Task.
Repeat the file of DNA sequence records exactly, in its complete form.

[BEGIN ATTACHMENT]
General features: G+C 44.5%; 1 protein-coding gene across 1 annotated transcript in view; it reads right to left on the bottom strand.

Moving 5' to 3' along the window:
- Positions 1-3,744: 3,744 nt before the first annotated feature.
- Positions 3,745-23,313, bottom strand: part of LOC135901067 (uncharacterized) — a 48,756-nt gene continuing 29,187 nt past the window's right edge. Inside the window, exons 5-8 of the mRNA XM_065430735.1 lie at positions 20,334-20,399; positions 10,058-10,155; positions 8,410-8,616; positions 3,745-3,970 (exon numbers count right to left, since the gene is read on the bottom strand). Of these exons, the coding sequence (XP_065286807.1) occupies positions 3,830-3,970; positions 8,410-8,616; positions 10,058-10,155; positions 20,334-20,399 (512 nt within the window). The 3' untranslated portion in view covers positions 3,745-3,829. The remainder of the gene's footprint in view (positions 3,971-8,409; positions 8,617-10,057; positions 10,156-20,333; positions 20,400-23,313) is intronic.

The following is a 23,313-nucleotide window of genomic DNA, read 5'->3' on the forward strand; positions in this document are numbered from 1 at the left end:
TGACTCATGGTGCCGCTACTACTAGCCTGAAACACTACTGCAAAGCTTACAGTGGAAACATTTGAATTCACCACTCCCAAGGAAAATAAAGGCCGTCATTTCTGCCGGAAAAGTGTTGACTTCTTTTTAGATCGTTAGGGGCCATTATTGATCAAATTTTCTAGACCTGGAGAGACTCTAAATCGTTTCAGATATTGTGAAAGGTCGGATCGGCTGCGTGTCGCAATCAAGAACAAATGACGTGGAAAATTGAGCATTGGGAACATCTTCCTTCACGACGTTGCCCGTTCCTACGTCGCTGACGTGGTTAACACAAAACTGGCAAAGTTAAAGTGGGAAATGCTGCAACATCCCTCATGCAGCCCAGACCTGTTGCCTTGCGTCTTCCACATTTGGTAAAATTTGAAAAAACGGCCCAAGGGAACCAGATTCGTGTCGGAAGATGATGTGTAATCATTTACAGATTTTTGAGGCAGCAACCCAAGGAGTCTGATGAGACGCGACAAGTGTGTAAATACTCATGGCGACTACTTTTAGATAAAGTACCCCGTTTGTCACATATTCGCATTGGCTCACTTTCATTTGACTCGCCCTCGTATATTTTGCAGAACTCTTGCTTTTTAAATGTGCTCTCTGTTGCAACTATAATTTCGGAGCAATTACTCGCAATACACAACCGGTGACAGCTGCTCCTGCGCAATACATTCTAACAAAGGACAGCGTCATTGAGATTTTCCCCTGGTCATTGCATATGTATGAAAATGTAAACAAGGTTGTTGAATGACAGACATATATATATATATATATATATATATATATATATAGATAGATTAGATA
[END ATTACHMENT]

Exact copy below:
General features: G+C 44.5%; 1 protein-coding gene across 1 annotated transcript in view; it reads right to left on the bottom strand.

Moving 5' to 3' along the window:
- Positions 1-3,744: 3,744 nt before the first annotated feature.
- Positions 3,745-23,313, bottom strand: part of LOC135901067 (uncharacterized) — a 48,756-nt gene continuing 29,187 nt past the window's right edge. Inside the window, exons 5-8 of the mRNA XM_065430735.1 lie at positions 20,334-20,399; positions 10,058-10,155; positions 8,410-8,616; positions 3,745-3,970 (exon numbers count right to left, since the gene is read on the bottom strand). Of these exons, the coding sequence (XP_065286807.1) occupies positions 3,830-3,970; positions 8,410-8,616; positions 10,058-10,155; positions 20,334-20,399 (512 nt within the window). The 3' untranslated portion in view covers positions 3,745-3,829. The remainder of the gene's footprint in view (positions 3,971-8,409; positions 8,617-10,057; positions 10,156-20,333; positions 20,400-23,313) is intronic.

The following is a 23,313-nucleotide window of genomic DNA, read 5'->3' on the forward strand; positions in this document are numbered from 1 at the left end:
TGACTCATGGTGCCGCTACTACTAGCCTGAAACACTACTGCAAAGCTTACAGTGGAAACATTTGAATTCACCACTCCCAAGGAAAATAAAGGCCGTCATTTCTGCCGGAAAAGTGTTGACTTCTTTTTAGATCGTTAGGGGCCATTATTGATCAAATTTTCTAGACCTGGAGAGACTCTAAATCGTTTCAGATATTGTGAAAGGTCGGATCGGCTGCGTGTCGCAATCAAGAACAAATGACGTGGAAAATTGAGCATTGGGAACATCTTCCTTCACGACGTTGCCCGTTCCTACGTCGCTGACGTGGTTAACACAAAACTGGCAAAGTTAAAGTGGGAAATGCTGCAACATCCCTCATGCAGCCCAGACCTGTTGCCTTGCGTCTTCCACATTTGGTAAAATTTGAAAAAACGGCCCAAGGGAACCAGATTCGTGTCGGAAGATGATGTGTAATCATTTACAGATTTTTGAGGCAGCAACCCAAGGAGTCTGATGAGACGCGACAAGTGTGTAAATACTCATGGCGACTACTTTTAGATAAAGTACCCCGTTTGTCACATATTCGCATTGGCTCACTTTCATTTGACTCGCCCTCGTATATTTTGCAGAACTCTTGCTTTTTAAATGTGCTCTCTGTTGCAACTATAATTTCGGAGCAATTACTCGCAATACACAACCGGTGACAGCTGCTCCTGCGCAATACATTCTAACAAAGGACAGCGTCATTGAGATTTTCCCCTGGTCATTGCATATGTATGAAAATGTAAACAAGGTTGTTGAATGACAGACATATATATATATATATATATATATATATATATATAGATAGATTAGATA